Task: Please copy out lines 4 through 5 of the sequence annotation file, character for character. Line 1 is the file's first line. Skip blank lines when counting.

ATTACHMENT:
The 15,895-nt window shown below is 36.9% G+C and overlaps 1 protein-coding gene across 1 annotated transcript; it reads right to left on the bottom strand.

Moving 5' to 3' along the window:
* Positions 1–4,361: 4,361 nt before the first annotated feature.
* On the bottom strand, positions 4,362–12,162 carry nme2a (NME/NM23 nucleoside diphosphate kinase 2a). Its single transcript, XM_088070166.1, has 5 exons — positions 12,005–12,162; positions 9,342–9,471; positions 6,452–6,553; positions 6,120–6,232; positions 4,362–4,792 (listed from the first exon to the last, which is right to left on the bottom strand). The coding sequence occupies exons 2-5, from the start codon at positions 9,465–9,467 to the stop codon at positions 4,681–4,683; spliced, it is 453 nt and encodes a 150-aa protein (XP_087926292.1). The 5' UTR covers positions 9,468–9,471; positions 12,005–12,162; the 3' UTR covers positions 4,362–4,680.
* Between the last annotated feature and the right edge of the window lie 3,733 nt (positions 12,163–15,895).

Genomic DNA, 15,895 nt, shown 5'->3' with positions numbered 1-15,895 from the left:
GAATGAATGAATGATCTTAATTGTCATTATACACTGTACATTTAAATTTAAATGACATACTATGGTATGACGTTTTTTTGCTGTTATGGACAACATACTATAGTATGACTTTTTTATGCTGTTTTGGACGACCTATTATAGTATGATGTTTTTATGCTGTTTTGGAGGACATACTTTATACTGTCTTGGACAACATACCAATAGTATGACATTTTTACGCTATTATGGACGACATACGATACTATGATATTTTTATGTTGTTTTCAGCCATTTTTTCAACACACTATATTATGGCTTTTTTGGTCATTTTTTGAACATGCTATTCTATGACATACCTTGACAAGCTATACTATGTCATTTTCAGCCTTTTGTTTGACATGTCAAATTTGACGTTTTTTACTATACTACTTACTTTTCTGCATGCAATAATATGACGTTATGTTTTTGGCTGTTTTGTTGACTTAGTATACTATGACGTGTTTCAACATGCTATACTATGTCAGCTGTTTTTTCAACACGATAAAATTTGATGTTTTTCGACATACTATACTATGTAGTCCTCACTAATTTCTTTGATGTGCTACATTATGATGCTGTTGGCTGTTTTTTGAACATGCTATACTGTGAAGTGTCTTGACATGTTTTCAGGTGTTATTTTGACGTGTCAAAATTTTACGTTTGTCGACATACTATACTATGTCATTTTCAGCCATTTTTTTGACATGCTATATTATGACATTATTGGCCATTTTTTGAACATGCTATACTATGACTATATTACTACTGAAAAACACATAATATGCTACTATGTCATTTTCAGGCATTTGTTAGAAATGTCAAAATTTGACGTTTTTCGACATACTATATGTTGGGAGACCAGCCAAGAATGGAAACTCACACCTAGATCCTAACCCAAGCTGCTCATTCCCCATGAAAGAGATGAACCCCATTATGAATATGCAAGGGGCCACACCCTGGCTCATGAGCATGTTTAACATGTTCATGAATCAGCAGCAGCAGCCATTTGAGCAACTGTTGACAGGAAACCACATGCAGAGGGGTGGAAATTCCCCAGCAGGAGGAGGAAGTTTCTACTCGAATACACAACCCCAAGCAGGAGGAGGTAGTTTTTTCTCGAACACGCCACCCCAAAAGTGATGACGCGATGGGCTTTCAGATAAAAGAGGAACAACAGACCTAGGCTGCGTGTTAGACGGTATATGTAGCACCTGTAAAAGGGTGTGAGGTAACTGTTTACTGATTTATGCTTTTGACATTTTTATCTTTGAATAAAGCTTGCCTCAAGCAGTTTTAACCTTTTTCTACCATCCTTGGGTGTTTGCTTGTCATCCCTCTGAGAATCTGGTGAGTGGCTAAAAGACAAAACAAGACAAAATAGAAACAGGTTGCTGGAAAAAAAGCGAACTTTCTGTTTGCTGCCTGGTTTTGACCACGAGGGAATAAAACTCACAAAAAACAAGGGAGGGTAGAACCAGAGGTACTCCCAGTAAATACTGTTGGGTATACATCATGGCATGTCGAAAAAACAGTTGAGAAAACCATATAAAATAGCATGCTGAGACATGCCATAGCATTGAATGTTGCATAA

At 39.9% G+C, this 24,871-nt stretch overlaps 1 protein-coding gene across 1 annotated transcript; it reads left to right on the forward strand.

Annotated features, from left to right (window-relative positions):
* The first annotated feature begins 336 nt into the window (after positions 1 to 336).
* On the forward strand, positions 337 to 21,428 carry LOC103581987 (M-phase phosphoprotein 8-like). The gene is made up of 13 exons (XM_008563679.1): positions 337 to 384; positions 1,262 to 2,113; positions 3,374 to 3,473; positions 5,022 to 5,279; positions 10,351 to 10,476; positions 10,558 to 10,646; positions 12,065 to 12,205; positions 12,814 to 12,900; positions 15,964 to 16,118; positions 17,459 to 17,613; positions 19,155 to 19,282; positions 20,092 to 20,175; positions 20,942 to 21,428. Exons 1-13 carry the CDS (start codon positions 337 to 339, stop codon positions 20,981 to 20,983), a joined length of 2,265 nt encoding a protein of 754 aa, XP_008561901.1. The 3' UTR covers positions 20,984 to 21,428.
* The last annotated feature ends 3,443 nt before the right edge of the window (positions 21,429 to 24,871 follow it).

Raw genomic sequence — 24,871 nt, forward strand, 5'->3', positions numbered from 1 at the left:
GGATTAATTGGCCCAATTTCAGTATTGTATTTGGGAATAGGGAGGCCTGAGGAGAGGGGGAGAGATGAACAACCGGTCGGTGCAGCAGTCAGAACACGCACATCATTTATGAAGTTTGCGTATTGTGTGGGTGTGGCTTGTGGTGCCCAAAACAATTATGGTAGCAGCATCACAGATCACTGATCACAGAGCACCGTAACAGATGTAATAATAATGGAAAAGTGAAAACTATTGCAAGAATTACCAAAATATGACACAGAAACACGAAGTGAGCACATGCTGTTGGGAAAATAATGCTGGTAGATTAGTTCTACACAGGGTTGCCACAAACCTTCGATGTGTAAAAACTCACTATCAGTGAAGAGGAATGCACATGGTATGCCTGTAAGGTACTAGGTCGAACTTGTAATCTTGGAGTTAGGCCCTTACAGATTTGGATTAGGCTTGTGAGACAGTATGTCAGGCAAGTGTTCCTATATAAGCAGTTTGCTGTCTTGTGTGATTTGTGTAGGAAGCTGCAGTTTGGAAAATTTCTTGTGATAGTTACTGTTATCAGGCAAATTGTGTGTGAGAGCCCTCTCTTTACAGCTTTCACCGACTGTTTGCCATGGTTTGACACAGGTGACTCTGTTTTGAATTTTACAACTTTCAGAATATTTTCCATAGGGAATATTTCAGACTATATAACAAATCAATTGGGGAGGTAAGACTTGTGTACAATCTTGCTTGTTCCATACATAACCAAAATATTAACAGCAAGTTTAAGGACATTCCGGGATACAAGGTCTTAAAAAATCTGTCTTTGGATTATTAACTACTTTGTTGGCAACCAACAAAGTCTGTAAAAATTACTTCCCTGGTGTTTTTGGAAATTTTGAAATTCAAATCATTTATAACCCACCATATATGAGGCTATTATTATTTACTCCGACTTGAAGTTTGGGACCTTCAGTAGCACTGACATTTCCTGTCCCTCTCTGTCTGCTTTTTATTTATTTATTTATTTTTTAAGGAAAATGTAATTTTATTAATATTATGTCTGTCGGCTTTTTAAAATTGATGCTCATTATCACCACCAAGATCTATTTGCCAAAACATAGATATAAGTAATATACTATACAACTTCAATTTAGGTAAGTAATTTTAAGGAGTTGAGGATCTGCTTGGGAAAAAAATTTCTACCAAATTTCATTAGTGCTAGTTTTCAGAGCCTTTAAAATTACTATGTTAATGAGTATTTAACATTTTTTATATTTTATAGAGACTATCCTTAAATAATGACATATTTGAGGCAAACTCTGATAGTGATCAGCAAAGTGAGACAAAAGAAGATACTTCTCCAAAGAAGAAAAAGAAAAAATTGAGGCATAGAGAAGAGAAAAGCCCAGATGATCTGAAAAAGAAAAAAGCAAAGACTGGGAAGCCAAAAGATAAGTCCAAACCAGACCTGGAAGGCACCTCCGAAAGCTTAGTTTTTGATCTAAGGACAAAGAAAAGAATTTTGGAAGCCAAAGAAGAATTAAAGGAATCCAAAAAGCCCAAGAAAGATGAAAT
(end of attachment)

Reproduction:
* On the bottom strand, positions 4,362–12,162 carry nme2a (NME/NM23 nucleoside diphosphate kinase 2a). Its single transcript, XM_088070166.1, has 5 exons — positions 12,005–12,162; positions 9,342–9,471; positions 6,452–6,553; positions 6,120–6,232; positions 4,362–4,792 (listed from the first exon to the last, which is right to left on the bottom strand). The coding sequence occupies exons 2-5, from the start codon at positions 9,465–9,467 to the stop codon at positions 4,681–4,683; spliced, it is 453 nt and encodes a 150-aa protein (XP_087926292.1). The 5' UTR covers positions 9,468–9,471; positions 12,005–12,162; the 3' UTR covers positions 4,362–4,680.
* Between the last annotated feature and the right edge of the window lie 3,733 nt (positions 12,163–15,895).